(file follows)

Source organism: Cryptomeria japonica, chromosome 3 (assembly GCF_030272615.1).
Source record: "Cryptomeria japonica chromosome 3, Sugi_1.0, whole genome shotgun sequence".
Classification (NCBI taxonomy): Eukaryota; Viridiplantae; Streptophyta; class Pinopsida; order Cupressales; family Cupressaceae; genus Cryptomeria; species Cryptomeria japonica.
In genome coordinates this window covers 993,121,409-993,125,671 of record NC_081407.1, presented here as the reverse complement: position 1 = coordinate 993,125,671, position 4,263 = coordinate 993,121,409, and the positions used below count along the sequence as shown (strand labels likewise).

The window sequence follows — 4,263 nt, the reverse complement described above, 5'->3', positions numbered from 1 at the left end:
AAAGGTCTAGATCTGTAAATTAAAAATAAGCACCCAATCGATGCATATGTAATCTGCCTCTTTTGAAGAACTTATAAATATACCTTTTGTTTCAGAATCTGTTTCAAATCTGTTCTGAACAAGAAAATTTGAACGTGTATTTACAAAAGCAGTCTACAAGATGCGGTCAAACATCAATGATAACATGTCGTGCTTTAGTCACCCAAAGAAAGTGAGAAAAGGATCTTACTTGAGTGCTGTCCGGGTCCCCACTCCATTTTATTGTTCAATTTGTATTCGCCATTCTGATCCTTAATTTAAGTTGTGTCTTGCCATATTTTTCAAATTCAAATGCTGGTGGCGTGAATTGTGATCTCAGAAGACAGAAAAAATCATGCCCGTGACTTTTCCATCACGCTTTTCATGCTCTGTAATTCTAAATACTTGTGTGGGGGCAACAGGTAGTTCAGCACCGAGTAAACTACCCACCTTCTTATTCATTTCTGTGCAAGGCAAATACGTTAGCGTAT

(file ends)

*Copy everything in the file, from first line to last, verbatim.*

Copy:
Source organism: Cryptomeria japonica, chromosome 3 (assembly GCF_030272615.1).
Source record: "Cryptomeria japonica chromosome 3, Sugi_1.0, whole genome shotgun sequence".
Classification (NCBI taxonomy): Eukaryota; Viridiplantae; Streptophyta; class Pinopsida; order Cupressales; family Cupressaceae; genus Cryptomeria; species Cryptomeria japonica.
In genome coordinates this window covers 993,121,409-993,125,671 of record NC_081407.1, presented here as the reverse complement: position 1 = coordinate 993,125,671, position 4,263 = coordinate 993,121,409, and the positions used below count along the sequence as shown (strand labels likewise).

The window sequence follows — 4,263 nt, the reverse complement described above, 5'->3', positions numbered from 1 at the left end:
AAAGGTCTAGATCTGTAAATTAAAAATAAGCACCCAATCGATGCATATGTAATCTGCCTCTTTTGAAGAACTTATAAATATACCTTTTGTTTCAGAATCTGTTTCAAATCTGTTCTGAACAAGAAAATTTGAACGTGTATTTACAAAAGCAGTCTACAAGATGCGGTCAAACATCAATGATAACATGTCGTGCTTTAGTCACCCAAAGAAAGTGAGAAAAGGATCTTACTTGAGTGCTGTCCGGGTCCCCACTCCATTTTATTGTTCAATTTGTATTCGCCATTCTGATCCTTAATTTAAGTTGTGTCTTGCCATATTTTTCAAATTCAAATGCTGGTGGCGTGAATTGTGATCTCAGAAGACAGAAAAAATCATGCCCGTGACTTTTCCATCACGCTTTTCATGCTCTGTAATTCTAAATACTTGTGTGGGGGCAACAGGTAGTTCAGCACCGAGTAAACTACCCACCTTCTTATTCATTTCTGTGCAAGGCAAATACGTTAGCGTAT